fractured spiritsFractured Spirits: Hauntings at the Peoria State Hospital

By Sylvia Shuts

Dark Continents

ISBN:  978-0984893119

Feb. 2013, Print $14.99 eBook $3.99 

Review by Kat Yares

This book was not at all what I expected it to be.  I was under the impression that it was a book of ghost stories about the residents of the Peoria State Hospital over the years.  Instead, it was more a collection of tales about the various ghost hunting expeditions that the author was a part of over the years.

Reading this book I learned a lot about what both amateur and professional ghost hunters use for equipment and how they go about their investigations.  To be sure, Ms Shults does mention several of the ghosts by name, Rhonda Deery and Bookman, and gives their stories as well as those of a few other unnamed spirits.  This non-fiction book is more about how the Asylum has been perceived over the years and today.

She does make special mention and tells the story of the doctor who turned Peoria State into a modern institution.  Doctor George Zeller revolutionized patient care and worker stress during his years as the director of the hospital, making it the premiere facility of its kind.  Its residents included both the super rich and the poor, as no one was turned away because of lack of funds.  This is in contrast to many institutions in the United States at the time, such as Danvers State Mental Hospital in Massachusetts.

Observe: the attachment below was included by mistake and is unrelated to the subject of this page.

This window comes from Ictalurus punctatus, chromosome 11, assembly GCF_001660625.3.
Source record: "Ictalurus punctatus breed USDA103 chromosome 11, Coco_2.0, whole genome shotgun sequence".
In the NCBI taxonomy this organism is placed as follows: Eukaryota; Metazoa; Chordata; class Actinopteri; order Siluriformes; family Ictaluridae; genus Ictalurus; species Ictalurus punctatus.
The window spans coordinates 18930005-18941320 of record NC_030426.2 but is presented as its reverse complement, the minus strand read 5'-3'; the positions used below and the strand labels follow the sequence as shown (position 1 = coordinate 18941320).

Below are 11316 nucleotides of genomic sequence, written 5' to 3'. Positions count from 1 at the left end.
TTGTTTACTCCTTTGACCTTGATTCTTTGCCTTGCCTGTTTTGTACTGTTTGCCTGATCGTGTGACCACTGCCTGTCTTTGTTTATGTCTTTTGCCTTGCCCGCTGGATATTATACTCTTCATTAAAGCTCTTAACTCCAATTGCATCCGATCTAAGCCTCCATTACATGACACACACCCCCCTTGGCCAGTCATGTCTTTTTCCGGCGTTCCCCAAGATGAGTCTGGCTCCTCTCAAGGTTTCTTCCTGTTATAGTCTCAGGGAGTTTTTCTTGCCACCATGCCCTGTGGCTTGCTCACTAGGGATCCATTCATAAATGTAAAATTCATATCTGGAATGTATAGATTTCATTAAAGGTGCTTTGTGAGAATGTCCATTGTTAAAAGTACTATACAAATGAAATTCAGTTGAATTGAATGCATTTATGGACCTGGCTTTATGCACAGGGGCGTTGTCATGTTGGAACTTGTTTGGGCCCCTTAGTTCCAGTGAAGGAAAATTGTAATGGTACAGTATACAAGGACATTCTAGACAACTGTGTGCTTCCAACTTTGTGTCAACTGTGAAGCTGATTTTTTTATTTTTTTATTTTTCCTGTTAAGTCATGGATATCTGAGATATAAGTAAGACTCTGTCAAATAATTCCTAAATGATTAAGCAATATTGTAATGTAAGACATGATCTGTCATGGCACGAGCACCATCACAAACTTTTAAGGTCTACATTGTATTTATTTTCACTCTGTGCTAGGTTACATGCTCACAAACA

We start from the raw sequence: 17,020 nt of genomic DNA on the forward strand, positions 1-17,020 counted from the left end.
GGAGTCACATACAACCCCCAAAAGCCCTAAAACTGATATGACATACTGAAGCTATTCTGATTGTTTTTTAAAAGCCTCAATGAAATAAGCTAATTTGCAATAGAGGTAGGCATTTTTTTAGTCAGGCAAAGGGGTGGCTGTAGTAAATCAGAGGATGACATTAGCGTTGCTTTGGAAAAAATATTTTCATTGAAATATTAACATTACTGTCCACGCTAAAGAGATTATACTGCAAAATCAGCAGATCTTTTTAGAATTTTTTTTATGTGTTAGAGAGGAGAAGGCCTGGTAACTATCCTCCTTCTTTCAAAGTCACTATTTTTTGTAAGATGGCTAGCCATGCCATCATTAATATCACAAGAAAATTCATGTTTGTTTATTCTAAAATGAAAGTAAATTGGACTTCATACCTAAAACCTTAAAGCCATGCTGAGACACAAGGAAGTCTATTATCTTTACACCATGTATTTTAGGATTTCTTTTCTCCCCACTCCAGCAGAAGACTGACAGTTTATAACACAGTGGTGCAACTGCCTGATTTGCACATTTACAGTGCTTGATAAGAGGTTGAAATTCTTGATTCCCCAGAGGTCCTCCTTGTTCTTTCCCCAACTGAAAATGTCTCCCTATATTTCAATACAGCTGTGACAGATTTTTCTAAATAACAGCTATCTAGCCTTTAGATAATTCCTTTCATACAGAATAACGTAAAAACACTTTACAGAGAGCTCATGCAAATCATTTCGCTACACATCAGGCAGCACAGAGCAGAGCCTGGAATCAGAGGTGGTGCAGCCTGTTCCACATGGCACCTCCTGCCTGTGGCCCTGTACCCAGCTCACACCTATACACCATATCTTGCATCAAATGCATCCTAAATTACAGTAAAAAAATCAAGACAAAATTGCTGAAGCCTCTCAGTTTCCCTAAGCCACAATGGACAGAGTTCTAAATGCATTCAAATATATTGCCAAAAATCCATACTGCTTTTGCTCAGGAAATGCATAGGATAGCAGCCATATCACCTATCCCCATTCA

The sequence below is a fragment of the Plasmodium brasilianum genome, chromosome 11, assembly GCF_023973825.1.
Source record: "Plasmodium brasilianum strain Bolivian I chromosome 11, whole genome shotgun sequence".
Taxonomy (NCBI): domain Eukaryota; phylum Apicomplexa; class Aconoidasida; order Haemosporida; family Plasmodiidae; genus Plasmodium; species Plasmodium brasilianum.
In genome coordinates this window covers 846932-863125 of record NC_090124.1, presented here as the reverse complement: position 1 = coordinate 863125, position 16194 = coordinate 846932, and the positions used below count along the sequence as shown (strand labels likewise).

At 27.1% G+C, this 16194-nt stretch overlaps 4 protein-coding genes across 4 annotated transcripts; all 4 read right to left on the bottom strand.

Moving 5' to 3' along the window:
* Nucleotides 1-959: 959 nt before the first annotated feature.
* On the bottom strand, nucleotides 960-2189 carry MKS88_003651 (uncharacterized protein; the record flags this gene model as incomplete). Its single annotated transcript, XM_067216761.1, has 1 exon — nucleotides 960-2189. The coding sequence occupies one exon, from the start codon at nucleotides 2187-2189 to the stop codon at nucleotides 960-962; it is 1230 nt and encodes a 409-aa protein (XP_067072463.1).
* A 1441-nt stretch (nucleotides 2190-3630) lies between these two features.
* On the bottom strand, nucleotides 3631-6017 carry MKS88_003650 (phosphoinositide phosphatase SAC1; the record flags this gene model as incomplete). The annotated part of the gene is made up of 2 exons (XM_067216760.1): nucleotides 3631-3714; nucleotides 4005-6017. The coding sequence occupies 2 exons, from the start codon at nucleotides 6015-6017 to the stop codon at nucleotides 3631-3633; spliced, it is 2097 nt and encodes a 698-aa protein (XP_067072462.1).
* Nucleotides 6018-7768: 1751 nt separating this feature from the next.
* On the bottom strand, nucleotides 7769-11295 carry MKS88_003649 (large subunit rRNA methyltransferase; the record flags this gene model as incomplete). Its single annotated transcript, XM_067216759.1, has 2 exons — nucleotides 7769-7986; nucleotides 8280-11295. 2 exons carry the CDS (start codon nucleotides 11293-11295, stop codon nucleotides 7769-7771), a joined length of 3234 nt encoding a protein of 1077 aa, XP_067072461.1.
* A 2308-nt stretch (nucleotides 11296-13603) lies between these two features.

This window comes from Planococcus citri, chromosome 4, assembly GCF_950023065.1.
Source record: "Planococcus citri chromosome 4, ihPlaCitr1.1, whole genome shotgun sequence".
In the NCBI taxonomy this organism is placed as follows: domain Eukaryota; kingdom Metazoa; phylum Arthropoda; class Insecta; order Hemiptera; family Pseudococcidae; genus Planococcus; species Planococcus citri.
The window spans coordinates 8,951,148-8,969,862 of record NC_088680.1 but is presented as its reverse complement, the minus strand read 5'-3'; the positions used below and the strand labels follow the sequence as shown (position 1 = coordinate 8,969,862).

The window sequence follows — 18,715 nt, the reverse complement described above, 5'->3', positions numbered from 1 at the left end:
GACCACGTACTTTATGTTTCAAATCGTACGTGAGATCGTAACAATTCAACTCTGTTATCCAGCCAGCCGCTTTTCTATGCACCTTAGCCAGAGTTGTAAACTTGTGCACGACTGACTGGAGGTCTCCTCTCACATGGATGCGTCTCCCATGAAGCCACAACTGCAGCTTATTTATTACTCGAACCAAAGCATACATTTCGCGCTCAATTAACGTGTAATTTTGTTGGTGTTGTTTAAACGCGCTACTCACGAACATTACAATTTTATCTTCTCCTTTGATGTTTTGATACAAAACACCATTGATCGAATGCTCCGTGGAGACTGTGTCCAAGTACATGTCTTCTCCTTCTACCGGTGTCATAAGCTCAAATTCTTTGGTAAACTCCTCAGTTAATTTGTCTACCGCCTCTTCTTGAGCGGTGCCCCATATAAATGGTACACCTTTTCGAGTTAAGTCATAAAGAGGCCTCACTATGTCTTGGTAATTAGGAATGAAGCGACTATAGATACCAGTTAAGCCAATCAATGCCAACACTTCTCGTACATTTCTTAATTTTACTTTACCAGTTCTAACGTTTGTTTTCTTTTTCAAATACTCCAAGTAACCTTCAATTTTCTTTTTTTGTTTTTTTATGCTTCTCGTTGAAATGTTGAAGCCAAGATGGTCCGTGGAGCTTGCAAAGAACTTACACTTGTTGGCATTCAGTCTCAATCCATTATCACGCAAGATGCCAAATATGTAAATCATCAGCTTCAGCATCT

At Peoria State, inmates were treated with dignity and respect, no matter if they were insane, epileptic, depressed or simply unwanted by their families and therefore committed.  The story of Dr. Zeller and his compassion makes the book worth its price.  It is the real human story of this book.

Of special interest is reading about the ghosts in the Men’s Ward and in the four cemeteries.  Although they are not named, nor to we know their stories – their interactions with the investigators are sometimes chilling and sometimes down right humorous.

So, not the book I was expecting, yet  overall a really great read.  Ms Shults does become a bit redundant in places, but that doesn’t really detract from the stories she is attempting to tell.  If you love history, if you love spooky, and if you’d love to know how these paranormal investigators (ghost hunters) go about their job – then this is a book you will definitely want to pick up for yourself.

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